A Personal/Professional Decision

I was long-ago contracted to fly to Oregon on March 7 to speak at an industry conference. In consultation with many, and discouragement by family, I still chose to honor my commitment.

I knew the facts: Four airports, one for a total of 16 hours on the roundtrip because of layovers; four planes; time at a conference with people from a state that at the time was hardest hit. I knew how to physically distance (social connections are encouraged through safe means) and I knew that groups had not yet decided to put room between participants in sessions.

With a compromised immune system, I weighed my risk. If I’d been advising a client, I’d have said, “Don’t go.” I chose to go.

Was I afraid? I don’t know. I was cautious with hospital-grade wipes, latex gloves and distancing. I came home and self-quarantined for 14 days. So far, kinehora—the Yiddish equivalent of “knock wood”—I’m ok. I am grateful that ExhibitorLive, a show at which I’ve spoken for years, postponed from late March to August although I am guessing that too may be in flux.

The choice to fear came because so many were countering facts and echoing some that were bogus from heads of state. In a number of recent WHO press briefings came questions from Brazil about their country’s leader’s calling for mass demonstrations—that is, not physically distancing. WHO is careful not to take positions that appear political. Instead on this and like gatherings, they “just say no”.

When I first drafted this, the U.S. president wanted to partially reopen the U.S. economy by April 12. That changed, before this will be live, to April 30, and by the time you read this, it may have changed again.

The D.C. Metro area (which includes the states of Virginia and Maryland) where I live is on stay-at-home until June 10. The curve is not flattening and the numbers of confirmed cases in the U.S. and around most of the world are rising. We don’t know how many cases there are or were; too many can’t be tested because there are not enough test kits nor labs to process them.

We’re not ready to reopen. Even in China’s Wuhan province the government is prohibiting outside people from coming in and reinfecting the population.

Industry’s Mixed Messages

Somewhere, the industry organizations must be having conversations about a concerted effort to rethink how we do business and meet.  I’ve tried to find more words of caution and all I can find are words reflecting a positive outcome—that we’ll come through this, that we are resilient.

We are and we will. We just don’t know when. Until then, we must make contingency plans for meeting and for trade shows.

One of the worst emails sent was this one: “As safe as riding a bus,” because riding a bus apparently wasn’t and isn’t safe, let alone meeting in groups of more than…well, the numbers kept changing: in D.C., first 1,000, then 250, then 10. I like Germany’s 2.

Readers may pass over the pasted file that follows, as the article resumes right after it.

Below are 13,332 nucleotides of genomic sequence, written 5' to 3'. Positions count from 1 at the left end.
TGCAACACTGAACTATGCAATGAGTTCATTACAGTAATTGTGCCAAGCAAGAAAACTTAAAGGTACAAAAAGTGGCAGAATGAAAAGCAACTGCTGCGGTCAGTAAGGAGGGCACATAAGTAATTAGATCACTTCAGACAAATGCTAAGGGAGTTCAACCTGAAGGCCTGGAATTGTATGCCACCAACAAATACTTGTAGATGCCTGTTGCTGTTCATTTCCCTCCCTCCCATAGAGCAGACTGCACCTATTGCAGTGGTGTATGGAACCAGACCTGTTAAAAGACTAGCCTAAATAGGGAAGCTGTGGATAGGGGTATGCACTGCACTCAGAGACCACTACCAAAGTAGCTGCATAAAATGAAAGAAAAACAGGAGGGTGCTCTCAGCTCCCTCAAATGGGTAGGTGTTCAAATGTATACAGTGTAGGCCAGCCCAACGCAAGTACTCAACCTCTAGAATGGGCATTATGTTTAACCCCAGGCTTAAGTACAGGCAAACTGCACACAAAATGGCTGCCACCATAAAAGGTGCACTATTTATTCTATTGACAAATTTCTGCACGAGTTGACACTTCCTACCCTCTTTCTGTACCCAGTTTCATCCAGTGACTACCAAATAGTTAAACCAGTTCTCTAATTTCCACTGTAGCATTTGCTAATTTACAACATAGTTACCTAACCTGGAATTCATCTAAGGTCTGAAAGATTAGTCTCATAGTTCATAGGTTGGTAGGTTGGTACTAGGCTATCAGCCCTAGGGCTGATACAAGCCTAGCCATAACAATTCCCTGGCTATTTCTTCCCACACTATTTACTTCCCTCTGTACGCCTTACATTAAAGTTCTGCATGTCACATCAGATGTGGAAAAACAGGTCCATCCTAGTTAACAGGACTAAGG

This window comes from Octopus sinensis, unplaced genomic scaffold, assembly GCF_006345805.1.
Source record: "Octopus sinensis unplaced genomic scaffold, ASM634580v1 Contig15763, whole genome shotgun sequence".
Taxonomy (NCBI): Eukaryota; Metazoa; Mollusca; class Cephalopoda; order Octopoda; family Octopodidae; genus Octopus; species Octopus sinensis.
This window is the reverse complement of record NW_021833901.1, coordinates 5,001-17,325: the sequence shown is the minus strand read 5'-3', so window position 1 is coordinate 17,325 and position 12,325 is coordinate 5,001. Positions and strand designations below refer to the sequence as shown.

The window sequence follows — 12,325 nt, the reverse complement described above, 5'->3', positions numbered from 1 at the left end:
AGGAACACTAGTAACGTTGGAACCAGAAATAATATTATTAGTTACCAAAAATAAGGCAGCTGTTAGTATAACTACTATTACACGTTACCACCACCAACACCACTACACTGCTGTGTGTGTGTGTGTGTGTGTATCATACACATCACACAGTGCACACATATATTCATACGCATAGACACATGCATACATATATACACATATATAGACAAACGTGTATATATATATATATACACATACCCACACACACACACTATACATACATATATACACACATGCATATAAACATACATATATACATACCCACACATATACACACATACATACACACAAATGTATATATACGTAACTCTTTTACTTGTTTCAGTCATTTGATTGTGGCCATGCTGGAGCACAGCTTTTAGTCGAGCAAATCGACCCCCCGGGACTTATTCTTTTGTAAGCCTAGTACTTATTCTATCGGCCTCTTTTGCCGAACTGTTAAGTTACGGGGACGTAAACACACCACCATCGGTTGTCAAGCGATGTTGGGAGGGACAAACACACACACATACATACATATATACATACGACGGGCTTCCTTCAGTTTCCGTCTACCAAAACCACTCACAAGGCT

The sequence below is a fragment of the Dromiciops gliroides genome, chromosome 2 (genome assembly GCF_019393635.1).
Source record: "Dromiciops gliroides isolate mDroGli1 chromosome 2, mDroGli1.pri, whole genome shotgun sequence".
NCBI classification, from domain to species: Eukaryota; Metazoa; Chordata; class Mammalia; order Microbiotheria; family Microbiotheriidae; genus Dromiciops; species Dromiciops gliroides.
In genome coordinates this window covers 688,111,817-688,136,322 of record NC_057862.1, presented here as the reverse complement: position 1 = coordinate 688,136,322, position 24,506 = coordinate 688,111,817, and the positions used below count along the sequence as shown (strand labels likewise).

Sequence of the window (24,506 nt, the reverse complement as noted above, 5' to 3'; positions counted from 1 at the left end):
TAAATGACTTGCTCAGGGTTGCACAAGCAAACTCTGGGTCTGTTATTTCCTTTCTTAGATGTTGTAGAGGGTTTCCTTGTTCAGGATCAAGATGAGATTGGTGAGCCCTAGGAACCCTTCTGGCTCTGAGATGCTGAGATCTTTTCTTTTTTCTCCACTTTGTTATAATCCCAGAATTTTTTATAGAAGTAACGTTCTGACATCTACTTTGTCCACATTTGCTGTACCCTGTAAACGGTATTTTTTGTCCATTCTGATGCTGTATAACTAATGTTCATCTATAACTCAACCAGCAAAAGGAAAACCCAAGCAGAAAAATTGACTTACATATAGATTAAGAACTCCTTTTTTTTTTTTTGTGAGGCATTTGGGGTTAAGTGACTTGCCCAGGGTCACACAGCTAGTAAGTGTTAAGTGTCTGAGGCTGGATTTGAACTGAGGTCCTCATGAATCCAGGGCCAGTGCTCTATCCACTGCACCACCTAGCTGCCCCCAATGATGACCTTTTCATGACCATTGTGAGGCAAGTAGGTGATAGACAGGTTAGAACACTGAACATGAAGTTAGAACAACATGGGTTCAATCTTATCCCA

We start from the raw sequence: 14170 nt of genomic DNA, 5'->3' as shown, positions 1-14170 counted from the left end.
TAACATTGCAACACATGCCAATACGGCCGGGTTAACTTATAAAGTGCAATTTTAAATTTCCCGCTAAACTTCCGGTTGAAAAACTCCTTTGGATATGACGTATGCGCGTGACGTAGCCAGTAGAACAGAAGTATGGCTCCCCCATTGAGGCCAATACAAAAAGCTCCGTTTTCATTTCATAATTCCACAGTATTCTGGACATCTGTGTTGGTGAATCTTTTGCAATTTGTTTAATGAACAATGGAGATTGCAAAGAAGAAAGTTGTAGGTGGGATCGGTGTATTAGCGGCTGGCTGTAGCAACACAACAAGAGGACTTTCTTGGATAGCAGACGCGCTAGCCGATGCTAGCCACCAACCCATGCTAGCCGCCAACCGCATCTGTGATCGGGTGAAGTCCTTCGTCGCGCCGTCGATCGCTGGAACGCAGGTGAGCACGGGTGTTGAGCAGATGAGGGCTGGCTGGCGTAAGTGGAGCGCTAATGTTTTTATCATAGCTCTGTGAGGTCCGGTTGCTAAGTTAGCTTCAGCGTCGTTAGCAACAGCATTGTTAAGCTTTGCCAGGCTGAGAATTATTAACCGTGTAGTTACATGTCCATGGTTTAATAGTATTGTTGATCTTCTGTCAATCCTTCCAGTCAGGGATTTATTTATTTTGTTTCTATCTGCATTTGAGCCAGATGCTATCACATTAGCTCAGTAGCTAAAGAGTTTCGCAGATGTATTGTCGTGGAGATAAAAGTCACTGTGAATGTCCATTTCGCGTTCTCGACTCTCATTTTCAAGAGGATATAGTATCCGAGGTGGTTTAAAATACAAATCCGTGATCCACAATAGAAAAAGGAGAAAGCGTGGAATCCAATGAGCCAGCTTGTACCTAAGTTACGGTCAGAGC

On March 20, I was glad MPI published this article from The Atlantic. It was much more clear about what should be done.

I’m Ok. Our Industry Could Do Better

Here’s what we need and can’t seem to find. I thank the colleague who first suggested some of these on ASAE’s Collaborate, to which I added: “Let’s come up with more. We now have time, working at home, or sadly furloughed.” [In the comments please share your stories, and if you know of organizations to which we can donate to help colleagues, please post the information.]

From DMOs, on your web pages we need accurate information on the policies for “stay at home” business operations (especially for hotels and food service, updated as changes are made). (I did find that the US National Governor’s Association has a great matrix.) We still need DMOs’ help on their sites.

For example: (date, time, cause/claim/grounds and references the source):

  • March 12, 1:00 p.m.: The mayor claimed a state of emergency.
  • March 14, 1:00 p.m.: Governor declares no gathering of people larger than 1,000.
  • March 16, 1:00 p.m.: Governor declares no gathering of people larger than 25.
  • April 27, 1:00 p.m.: Governor declares you can now gather up to 1,000 people.
  • Dates when the orders were first issued by states, cities and countries, and changed as updated.
  • Hotels open and hotels closed, with their current projected reopening dates, again, updated as changes occur.
  • Plans for convention centers and hotels that are being or may be used to house those who are either housing insecure, first responders, medical personnel and mild or quarantined COVID-19 cases.
  • Capacity of local hospitals and health care to test, quarantine/isolate and treat the local population and an influx of visitors. (I think Austin, Texas, made a great decision to cancel SXSW. Sure, it’s a pain in the tush. What if an outbreak of COVID-19 occurred?)

From hotel owners, management companies and brands, we need:

  • How owners, management companies and brands are determining which hotels to close and for how long.
  • Hotel closings and current projected reopening dates or permanent closures.
  • The process to notify clients with meetings between closing and their events, especially for those to be held between now and August 31, 2020.
  • Which staff positions are furloughed and expected date of return.